"Obviously, it's an honor just to be put in the same sentence as him," Kingery said. "I haven't even reached the Major Leagues. He's had MVP awards, Rookie of the Year [Awards]. It's tough to compare me to him. But it's a great compliment to even be put in the same sentence. Hopefully one day I can show signs of him.
"I think it's more [our] small stature. He played in Arizona for college [at Arizona State]. I played in Arizona for college [at the University of Arizona]. The two get put together."
Any issue being linked to a Sun Devil?
"It doesn't bother me that much," a grinning Kingery said. "I grew up a Sun Devil fan, but unfortunately I didn't get an offer there. So I went down to Tucson and tried to make ASU pay every chance I could get."
Having settled that score, the 23-year-old Kingery is close to Major League-ready as a hitter, if he's not there already. Now the Phillies need a place to play him. Kingery has played second base almost exclusively in the Minor Leagues, but the Phils have Cesar Hernandez there. Kingery has shown promising instincts in center field, where Odubel Herrera is under contract through 2021. Wednesday, Kingery played three defensive innings at shortstop -- where fellow 23-year-old J.P. Crawford is an above-average defender.
"The mission with Kingery is to move him around the diamond and give him every opportunity to be on our Major League club, as soon as possible," manager Gabe Kapler said.
As soon as Opening Day? Probably not. Phillies general manager Matt Klentak said in a telephone interview Wednesday that he expects Kingery to begin the season at Triple-A Lehigh Valley.
"We have to remind ourselves and everybody: He has only about two months of Triple-A experience," Klentak said. "As exciting as the offseason has been, and as hopeful as we are that we're going to take a step forward this year, we still need to do the right thing for a player's individual development. And that will likely mean he starts the year at Triple-A. But if he gets off to the type of start he's capable of, he doesn't have to be there long."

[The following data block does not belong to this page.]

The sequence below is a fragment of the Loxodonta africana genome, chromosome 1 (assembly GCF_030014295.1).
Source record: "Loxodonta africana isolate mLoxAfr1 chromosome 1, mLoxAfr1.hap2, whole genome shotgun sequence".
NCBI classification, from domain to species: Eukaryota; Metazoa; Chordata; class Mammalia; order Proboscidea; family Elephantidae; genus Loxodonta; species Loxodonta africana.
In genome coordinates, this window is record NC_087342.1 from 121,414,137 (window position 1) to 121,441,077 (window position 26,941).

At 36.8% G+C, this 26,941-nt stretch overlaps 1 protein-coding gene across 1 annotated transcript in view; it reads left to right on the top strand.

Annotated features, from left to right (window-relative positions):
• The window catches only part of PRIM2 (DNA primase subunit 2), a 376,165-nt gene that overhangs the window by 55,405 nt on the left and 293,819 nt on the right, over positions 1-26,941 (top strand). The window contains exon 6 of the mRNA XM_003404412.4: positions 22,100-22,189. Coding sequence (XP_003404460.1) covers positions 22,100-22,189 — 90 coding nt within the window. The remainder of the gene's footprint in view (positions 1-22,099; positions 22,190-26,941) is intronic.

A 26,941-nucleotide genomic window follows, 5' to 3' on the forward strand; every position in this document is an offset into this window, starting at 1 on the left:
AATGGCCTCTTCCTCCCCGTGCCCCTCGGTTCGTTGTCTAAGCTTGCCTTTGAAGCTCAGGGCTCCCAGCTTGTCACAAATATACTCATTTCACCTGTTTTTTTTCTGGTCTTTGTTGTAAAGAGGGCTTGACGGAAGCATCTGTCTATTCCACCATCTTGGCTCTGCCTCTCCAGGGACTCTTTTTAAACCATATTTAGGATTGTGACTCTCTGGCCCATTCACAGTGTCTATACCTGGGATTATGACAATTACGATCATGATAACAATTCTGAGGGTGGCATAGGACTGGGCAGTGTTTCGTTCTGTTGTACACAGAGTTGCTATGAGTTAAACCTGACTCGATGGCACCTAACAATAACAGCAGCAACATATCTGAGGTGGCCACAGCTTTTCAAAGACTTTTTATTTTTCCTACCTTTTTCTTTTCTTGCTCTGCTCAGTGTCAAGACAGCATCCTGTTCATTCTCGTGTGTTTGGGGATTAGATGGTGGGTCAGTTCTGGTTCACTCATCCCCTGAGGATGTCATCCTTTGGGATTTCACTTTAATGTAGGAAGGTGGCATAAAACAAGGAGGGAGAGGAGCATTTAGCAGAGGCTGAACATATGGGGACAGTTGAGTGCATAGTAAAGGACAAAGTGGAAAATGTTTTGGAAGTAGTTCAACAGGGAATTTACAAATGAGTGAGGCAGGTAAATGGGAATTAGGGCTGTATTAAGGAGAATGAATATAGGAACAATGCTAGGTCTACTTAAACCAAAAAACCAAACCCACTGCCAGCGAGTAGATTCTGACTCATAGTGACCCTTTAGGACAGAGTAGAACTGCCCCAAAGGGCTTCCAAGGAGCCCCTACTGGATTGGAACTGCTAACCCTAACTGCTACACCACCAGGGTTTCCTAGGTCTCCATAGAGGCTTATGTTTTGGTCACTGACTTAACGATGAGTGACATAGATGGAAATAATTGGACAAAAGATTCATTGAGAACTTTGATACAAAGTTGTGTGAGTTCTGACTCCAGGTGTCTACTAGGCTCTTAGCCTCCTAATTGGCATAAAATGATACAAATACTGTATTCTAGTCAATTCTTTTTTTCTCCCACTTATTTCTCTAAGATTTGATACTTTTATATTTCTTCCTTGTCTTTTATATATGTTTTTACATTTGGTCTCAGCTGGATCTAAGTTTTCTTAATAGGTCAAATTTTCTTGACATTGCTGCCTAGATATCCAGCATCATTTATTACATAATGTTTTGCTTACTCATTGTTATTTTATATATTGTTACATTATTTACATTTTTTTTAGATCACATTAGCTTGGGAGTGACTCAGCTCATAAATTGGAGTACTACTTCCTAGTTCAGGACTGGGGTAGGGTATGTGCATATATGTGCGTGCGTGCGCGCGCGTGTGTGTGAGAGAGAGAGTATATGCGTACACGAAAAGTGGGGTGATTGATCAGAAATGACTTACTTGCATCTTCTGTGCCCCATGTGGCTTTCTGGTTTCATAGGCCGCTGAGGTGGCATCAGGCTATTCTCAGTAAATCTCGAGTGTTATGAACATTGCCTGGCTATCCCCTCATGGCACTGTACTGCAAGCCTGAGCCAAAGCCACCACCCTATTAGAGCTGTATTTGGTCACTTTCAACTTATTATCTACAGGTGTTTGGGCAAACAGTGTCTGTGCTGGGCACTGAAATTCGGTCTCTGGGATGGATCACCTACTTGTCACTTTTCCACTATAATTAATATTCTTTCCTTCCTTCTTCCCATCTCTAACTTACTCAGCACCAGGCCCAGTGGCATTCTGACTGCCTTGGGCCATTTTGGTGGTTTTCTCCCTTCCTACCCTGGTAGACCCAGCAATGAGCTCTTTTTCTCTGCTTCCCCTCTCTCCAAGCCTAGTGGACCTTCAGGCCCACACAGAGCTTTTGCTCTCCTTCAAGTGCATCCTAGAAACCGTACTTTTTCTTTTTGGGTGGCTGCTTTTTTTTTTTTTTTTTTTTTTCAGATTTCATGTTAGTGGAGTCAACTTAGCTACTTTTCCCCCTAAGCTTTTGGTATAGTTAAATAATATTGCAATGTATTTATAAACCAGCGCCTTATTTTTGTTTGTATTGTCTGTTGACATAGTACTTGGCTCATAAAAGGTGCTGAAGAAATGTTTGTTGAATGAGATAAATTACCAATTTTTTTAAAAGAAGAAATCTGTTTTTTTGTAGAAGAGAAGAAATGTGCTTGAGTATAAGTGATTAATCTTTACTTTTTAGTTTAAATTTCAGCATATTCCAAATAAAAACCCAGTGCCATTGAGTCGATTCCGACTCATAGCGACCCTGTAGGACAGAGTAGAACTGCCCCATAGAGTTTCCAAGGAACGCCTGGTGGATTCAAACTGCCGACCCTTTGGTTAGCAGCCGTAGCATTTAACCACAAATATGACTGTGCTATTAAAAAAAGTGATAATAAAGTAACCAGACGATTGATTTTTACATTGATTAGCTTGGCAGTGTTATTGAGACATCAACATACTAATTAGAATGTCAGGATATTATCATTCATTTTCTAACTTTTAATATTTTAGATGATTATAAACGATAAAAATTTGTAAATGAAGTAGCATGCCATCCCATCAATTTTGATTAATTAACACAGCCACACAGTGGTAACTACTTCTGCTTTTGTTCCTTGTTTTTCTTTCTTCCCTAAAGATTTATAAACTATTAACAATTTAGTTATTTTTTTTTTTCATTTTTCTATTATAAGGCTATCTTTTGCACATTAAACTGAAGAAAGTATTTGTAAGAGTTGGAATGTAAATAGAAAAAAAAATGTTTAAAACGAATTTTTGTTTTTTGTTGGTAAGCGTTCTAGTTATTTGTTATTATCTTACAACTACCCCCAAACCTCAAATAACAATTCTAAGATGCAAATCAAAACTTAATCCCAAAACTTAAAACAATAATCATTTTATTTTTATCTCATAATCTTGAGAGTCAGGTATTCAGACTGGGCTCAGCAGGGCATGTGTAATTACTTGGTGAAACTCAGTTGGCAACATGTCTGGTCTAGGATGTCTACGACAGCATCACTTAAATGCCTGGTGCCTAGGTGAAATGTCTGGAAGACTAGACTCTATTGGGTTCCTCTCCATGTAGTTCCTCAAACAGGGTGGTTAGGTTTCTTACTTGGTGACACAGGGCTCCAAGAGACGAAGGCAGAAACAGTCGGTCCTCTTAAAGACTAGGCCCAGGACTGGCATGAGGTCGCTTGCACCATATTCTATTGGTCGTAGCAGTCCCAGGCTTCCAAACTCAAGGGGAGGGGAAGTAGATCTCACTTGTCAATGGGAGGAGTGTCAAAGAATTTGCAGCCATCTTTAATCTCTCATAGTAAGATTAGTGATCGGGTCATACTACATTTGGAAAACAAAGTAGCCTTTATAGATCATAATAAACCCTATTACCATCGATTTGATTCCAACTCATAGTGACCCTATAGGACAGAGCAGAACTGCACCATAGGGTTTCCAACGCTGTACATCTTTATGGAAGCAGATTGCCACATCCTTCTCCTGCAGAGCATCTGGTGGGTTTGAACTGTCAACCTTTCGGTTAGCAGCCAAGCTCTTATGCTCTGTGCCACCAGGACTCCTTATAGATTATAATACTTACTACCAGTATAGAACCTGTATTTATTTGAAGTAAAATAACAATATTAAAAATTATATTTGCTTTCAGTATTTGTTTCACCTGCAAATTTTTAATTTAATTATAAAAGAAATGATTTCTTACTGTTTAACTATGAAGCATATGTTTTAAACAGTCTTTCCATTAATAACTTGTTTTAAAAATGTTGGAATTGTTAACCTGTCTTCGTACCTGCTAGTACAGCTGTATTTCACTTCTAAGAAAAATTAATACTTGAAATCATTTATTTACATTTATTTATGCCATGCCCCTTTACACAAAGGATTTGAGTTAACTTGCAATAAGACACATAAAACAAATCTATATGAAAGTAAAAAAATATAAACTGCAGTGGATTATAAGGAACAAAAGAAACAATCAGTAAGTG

Last season, a swing adjustment -- with launch angle in mind -- helped Kingery hit 26 home runs between Double-A and Triple-A, an extraordinary increase over the five long balls he hit in 2016. He's carried the same approach into Spring Training, with attention-grabbing results: After Wednesday's 2-for-2 performance, he has a 1.219 OPS with three homers in 13 Grapefruit League games.
Kapler was impressed with Kingery's two plate appearances against the Braves -- for different reasons. In the seventh inning, Kingery worked a 3-1 count, sat on a fastball, and throttled a ground-rule double to left. In the ninth, he fell behind 1-2, but fisted a two-seamer into center and put the tying run aboard.
"The second at-bat was really interesting, because it's an indication of his consistent angles and the way the ball comes off the bat," Kapler said. "When he drives the baseball, he gets it in the air. When he gets beat with the baseball, it lands on the outfield grass. He's just been very consistent across the board.
"We had talked about working longer at-bats, seeing pitches, fighting off tough pitches. He's done that. He's barreled up the baseball. He's used the whole field. You've seen home runs to the opposite field. You've seen him drive the ball in the gap to left-center field.
"Pop. Speed on the bases. Defense. Excellent at turning it at second base. He's been off the charts."
For good measure, Kingery made the most dazzling defensive play of Wednesday's game: Playing to the right side of second base in a shift against the left-handed-hitting Preston Tucker, Kingery sprinted after a windblown fly ball and made a lunging, tumbling catch in shallow right.
"That ball just kept carrying," Kingery said. "Originally, off the bat, I thought it was going to be on the infield. But it kept getting a little bit [further] away from me. At the last second, I kind of reached out, and reaching out that far brought me to the ground.
"If I see a ball in the air, I'm trying to go get it until I hear someone call me off. If I don't hear anybody, I'm going to go after it."
On the subject of comparisons, here's another to consider: Ben Zobrist, one of Kapler's former Rays teammates. Zobrist arrived in the Majors as a shortstop but has made three All-Star teams and won two World Series rings because of an ability to start games at every defensive position except pitcher and catcher.
"[Zobrist] was a great example," Kapler said. "Kingery has that kind of athleticism. He's the kind of guy you want at the top of your lineup. There's other examples of guys who have gotten to the big leagues because of their willingness to move around the diamond. [Kingery is] beyond cooperative.
"The example I'd use is Cody Bellinger and his willingness to move to the outfield -- just so if anything opened up at the Major League level, he could slide in. [The Dodgers had] Adrian Gonzalez at first base. Difficult to break into the big leagues at that point, but there was more opportunity if he could play multiple positions.
"[Bellinger was] a Gold Glove-caliber first baseman who had that level of athleticism. And we said, 'Why can't he play center field?' And he said, 'Why can't I play center field?' Scotty has an ambitious attitude toward moving around the diamond [too]."